If the improvement lasts less than two hours, chances are that you could [but do not need to] go up one stop in potency if you have it on-hand [i.e., from 6c to 30c or 30c to 200c].  If you do not have a higher potency, you can continue working with the potency that you have.  It’ll just take a bit longer to get to cure.  I read a story of a beekeeper who had a systemic reaction to a bee sting and pulled out his remedy kit [all in 6X potencies, which is really low] to take with him on the drive to the hospital.  One dose of Apis 6X seemed to last him about 5 minutes, so he took one dose every 5 minutes while they were en route to the hospital.  By the time he arrived at the hospital, he was fine!

On the other hand, here is an example of the relevance of potency in dosing, though in this example the potencies differed by two stops, which is much more dramatic:  I fell down the stairs while carrying my daughter.  Of course, I tried to take the brunt of the fall, but she did hurt her ankle.  I hurt my arm, wrist, ankle, knee, and thigh.  At least I wasn’t pregnant that time.  Sigh.  Anyway, we were each under the care of different homeopaths at the time.

My homeopath advised me to take some Aconite immediately for the fright, then Arnica 1M.  I took a few doses over a few days and was quite fine within a few days, though I made sure not to over-do it either–to make sure that the actual tissue healed as fully as it felt it was healing.  My daughter’s homeopath believed that only 30c remedies should be used in acute situations.  It took my daughter two weeks to regain full functionality.  We both recovered, but at different rates.

In the rare circumstances where you took too high of a potency, your symptoms might get temporarily worse.  This is termed an aggravation.  Typically, aggravations last a short time and are followed by significant improvement.  For this reason, some homeopaths actually seek to aggravate–I do not!  If you don’t want to ride-out the aggravation, you can either take the same remedy one or two stops down [i.e., from 200c to 30c or 6c, from 1M down to 200c or 30c].  If you do not have a lower potency, put a dose of the remedy in 16 oz. of purified water.  Take a sip-dose and wait a smidge [like 10-15 minutes].  If that does not bring down the aggravation, you can dump out the water, refill it [the remedy’s energy remains in the few water droplets that cling to your vessel] to dilute it some more, take a sip.  Keep dumping and diluting then sipping until your aggravation subsides.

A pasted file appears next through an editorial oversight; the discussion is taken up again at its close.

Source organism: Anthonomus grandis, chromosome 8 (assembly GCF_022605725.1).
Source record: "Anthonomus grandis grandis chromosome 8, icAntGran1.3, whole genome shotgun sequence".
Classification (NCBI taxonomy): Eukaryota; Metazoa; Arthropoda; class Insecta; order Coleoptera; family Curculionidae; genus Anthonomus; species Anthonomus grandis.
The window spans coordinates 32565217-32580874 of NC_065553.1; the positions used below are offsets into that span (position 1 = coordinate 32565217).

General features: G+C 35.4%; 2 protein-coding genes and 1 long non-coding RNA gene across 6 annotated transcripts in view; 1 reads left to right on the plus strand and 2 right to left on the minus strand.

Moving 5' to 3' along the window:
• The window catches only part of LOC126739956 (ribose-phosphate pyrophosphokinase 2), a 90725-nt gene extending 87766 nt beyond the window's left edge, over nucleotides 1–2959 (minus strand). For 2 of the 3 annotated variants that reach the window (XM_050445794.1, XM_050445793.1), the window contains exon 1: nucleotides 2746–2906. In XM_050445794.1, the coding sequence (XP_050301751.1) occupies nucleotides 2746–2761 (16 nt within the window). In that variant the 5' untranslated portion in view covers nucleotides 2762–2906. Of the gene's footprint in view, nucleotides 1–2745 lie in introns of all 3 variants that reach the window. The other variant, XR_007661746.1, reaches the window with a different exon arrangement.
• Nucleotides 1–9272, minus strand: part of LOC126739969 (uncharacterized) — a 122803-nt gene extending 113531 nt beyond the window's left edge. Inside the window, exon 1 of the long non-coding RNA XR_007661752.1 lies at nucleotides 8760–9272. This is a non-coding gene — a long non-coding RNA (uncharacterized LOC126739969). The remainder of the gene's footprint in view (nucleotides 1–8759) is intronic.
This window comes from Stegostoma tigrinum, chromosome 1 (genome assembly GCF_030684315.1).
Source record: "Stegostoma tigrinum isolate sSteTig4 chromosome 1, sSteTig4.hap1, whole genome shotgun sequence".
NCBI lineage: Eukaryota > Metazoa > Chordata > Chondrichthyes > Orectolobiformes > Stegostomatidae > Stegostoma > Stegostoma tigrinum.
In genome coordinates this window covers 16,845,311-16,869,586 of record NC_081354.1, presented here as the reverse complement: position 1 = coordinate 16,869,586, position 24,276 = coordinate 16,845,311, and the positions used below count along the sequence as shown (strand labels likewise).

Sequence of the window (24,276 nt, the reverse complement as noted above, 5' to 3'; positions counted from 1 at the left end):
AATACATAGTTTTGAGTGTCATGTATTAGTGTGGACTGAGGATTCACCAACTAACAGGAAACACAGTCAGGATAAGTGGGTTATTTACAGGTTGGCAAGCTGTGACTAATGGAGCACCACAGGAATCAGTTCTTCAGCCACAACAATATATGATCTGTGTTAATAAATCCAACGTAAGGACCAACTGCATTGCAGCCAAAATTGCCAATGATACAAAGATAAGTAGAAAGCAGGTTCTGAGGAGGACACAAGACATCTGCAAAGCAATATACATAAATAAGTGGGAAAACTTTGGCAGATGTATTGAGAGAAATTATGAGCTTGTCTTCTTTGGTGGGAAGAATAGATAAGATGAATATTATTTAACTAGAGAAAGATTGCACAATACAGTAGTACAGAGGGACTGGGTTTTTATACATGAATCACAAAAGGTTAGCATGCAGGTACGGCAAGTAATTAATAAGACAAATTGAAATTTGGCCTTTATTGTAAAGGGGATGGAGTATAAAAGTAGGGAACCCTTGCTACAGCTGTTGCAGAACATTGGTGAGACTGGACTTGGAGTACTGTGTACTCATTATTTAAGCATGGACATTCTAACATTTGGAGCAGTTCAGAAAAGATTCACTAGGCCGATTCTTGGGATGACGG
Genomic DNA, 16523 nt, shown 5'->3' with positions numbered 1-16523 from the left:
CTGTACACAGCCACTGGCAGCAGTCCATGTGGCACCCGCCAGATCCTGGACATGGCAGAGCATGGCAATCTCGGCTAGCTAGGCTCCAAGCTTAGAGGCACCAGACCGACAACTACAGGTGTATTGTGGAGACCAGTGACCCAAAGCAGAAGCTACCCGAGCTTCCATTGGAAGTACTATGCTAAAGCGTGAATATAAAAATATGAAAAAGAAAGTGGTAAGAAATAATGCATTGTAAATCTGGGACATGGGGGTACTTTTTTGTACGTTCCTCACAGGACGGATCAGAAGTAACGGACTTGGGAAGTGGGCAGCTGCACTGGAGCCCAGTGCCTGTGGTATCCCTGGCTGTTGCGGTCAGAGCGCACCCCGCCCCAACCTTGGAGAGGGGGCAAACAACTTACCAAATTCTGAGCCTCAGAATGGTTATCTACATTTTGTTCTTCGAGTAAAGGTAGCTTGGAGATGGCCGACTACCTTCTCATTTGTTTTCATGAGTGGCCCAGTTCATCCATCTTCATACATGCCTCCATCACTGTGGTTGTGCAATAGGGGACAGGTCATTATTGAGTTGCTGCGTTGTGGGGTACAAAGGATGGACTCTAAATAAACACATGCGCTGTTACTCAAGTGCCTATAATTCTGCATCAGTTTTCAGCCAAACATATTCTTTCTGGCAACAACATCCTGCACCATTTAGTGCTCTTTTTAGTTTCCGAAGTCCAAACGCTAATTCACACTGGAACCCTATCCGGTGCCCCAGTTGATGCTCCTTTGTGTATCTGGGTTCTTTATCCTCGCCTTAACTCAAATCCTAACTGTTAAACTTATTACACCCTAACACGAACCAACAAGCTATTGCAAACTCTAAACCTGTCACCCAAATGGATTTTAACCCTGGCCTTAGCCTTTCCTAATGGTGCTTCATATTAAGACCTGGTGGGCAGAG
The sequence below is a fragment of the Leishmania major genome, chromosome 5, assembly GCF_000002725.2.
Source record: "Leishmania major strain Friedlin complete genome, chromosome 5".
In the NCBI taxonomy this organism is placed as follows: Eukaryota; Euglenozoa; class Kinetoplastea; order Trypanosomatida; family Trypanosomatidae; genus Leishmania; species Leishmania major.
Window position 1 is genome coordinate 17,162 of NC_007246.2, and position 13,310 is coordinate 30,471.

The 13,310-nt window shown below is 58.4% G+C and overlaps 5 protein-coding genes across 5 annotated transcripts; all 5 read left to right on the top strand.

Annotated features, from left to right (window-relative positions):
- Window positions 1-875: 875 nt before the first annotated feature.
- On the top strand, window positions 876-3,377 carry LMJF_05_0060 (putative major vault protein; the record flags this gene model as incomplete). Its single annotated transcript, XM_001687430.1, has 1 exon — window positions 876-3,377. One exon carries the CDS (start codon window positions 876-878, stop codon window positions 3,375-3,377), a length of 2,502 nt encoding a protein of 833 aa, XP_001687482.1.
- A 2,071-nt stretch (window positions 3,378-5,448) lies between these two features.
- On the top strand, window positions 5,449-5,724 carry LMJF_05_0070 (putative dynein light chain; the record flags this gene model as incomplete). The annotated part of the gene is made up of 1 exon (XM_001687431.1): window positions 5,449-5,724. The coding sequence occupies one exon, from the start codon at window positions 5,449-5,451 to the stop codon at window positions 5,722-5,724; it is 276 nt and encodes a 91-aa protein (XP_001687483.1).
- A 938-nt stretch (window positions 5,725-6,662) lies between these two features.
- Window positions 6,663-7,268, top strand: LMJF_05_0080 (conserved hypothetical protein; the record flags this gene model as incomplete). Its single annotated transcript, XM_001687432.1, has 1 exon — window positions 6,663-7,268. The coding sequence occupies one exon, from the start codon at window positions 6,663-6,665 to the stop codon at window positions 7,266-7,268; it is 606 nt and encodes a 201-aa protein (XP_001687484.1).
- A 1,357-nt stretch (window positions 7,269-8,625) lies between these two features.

So, you can see that you can use the means by which remedies are made to add or reduce potency.  Pretty cool, huh?

DISCLAIMER:  THIS INFORMATION IS FOR EDUCATIONAL PURPOSES ONLY

  • The information on this site is posted for educational purposes only, and not intended to constitute medical advice. As with any important medical matter, you are advised to consult an experienced health care provider concerning your specific health concerns.
  • No doctor-patient relationship is intended, implied or created by the posting or viewing of information on this site; nor is a doctor-patient relationship created by the submission or exchange of questions or information via email or otherwise with Pamela Lialias.
  • Readers are responsible for their use of information provided on this blog or linked to from this site. Pamela Lialias assumes no liability for the same.
  • Pamela Lialias has made reasonable efforts to ensure the accuracy of information on this blog site, but absolute accuracy is not guaranteed.
  • Always check with your health care provider.